Activation of trkA induces differentiation and inhibits the growth of JK-GMS askin tumor cells

Gi Jin Kim, Chong Jai Kim, So Young Cho, In Pyung Chung, Sun Hwa Park, Min Jung Lee, Je G. Chi

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5 Citations (Scopus)


Peripheral primitive neuroectodermal tumor (PNET) and Ewing's sarcoma (ES) constitute a unique group of small round cell tumors in childhood and young adults that are characterized by the same chromosomal translocation t(11;22)(q24;q12). Recently, the expression of neurotrophin receptors has been found in various human tumors including PNET/ES, but the functional significance of these receptor expressions has not been documented in PNET/ES. In the present study, we investigated the biologic effects of trkA neurotrophin receptor activation by nerve growth factor (NGF) in a newly established Askin tumor cell line, JK-GMS, which constitutively expresses a high level of trkA. The activation of trkA induced differentiation and inhibited the growth of JK-GMS cells, which was characteristically associated with down regulation of c-myc and N-myc mRNA expression. NGF did not exert significant changes in two different PNET/ES cell lines, CADO-ES1 and RD-ES, which did not express detectable levels of trkA. The biologic effects mediated by NGF were abrogated by treatment of the cells with K-252a, and the treatment with brain-derived neurotrophic factor did not affect the biologic behavior of JK-GMS cells, indicating that the effects are trkA specific. The results observed were quite similar to those of neuroblastoma cells, another childhood tumor of neural crest origin. Overall findings strongly suggest that the trkA mediated signaling pathway plays a crucial role in controlling the basic biologic properties of JK-GMS cells.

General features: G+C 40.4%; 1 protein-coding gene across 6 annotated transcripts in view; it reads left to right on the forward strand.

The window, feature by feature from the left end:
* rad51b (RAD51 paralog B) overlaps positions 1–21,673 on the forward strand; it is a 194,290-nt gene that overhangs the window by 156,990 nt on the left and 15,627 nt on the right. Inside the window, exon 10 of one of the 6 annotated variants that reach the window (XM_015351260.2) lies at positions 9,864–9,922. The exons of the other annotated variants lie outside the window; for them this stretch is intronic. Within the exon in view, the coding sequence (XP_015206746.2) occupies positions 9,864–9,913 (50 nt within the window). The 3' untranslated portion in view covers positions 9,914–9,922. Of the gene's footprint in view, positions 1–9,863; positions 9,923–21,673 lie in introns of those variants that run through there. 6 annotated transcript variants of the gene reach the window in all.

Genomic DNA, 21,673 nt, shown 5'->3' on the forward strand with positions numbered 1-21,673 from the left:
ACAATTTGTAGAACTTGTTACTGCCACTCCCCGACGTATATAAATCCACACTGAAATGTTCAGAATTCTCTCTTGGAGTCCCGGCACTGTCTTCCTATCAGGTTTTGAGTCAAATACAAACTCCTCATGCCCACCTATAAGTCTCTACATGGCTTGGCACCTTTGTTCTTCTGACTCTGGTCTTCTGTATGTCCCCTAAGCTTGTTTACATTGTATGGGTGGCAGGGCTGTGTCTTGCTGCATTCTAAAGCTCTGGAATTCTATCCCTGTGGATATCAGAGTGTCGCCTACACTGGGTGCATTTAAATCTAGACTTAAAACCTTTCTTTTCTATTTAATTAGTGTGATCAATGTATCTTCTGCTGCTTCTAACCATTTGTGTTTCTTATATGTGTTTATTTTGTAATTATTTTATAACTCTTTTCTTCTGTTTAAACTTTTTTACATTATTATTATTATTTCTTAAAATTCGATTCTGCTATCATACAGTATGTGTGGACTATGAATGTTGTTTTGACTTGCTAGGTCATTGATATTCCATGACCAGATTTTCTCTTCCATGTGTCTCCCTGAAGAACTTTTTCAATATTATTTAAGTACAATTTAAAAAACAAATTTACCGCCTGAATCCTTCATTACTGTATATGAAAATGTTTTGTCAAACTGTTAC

Original languageEnglish
Pages (from-to)221-229
Number of pages9
JournalLaboratory Investigation
Issue number2
Publication statusPublished - 2002 Feb
Externally publishedYes

Bibliographical note

Funding Information:
This research was supported in part by Grant 04-1999-0720 from the Seoul National University Hospital Research Fund and in part by Grant KOHTERF-99-12 of the Korean Human Technology Research Foundation. Address reprint requests to: Dr. Chong Jai Kim, Department of Pathology, Seoul National University College of Medicine, 28 Yongon-dong, Chongno-gu, Seoul, 110-799, Korea. E-mail:

ASJC Scopus subject areas

  • Pathology and Forensic Medicine
  • Molecular Biology
  • Cell Biology


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